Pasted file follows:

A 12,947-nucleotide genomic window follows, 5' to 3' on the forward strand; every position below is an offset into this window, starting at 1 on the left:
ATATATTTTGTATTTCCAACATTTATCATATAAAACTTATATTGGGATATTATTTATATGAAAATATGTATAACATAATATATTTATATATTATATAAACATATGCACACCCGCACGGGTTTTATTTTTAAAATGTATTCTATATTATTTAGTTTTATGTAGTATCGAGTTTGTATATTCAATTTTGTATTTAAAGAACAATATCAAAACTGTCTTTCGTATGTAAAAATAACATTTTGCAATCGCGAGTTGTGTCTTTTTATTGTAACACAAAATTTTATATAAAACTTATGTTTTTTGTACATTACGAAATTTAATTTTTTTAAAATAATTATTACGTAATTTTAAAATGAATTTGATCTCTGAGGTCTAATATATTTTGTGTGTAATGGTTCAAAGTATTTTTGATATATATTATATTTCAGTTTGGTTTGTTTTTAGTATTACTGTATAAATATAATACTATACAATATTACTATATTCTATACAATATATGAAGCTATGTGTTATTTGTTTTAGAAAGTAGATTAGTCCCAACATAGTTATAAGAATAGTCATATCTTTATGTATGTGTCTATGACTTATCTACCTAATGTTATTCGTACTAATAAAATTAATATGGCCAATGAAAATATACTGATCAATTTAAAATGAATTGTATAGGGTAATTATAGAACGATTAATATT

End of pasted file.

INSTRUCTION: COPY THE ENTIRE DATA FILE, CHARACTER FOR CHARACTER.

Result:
A 12,947-nucleotide genomic window follows, 5' to 3' on the forward strand; every position below is an offset into this window, starting at 1 on the left:
ATATATTTTGTATTTCCAACATTTATCATATAAAACTTATATTGGGATATTATTTATATGAAAATATGTATAACATAATATATTTATATATTATATAAACATATGCACACCCGCACGGGTTTTATTTTTAAAATGTATTCTATATTATTTAGTTTTATGTAGTATCGAGTTTGTATATTCAATTTTGTATTTAAAGAACAATATCAAAACTGTCTTTCGTATGTAAAAATAACATTTTGCAATCGCGAGTTGTGTCTTTTTATTGTAACACAAAATTTTATATAAAACTTATGTTTTTTGTACATTACGAAATTTAATTTTTTTAAAATAATTATTACGTAATTTTAAAATGAATTTGATCTCTGAGGTCTAATATATTTTGTGTGTAATGGTTCAAAGTATTTTTGATATATATTATATTTCAGTTTGGTTTGTTTTTAGTATTACTGTATAAATATAATACTATACAATATTACTATATTCTATACAATATATGAAGCTATGTGTTATTTGTTTTAGAAAGTAGATTAGTCCCAACATAGTTATAAGAATAGTCATATCTTTATGTATGTGTCTATGACTTATCTACCTAATGTTATTCGTACTAATAAAATTAATATGGCCAATGAAAATATACTGATCAATTTAAAATGAATTGTATAGGGTAATTATAGAACGATTAATATT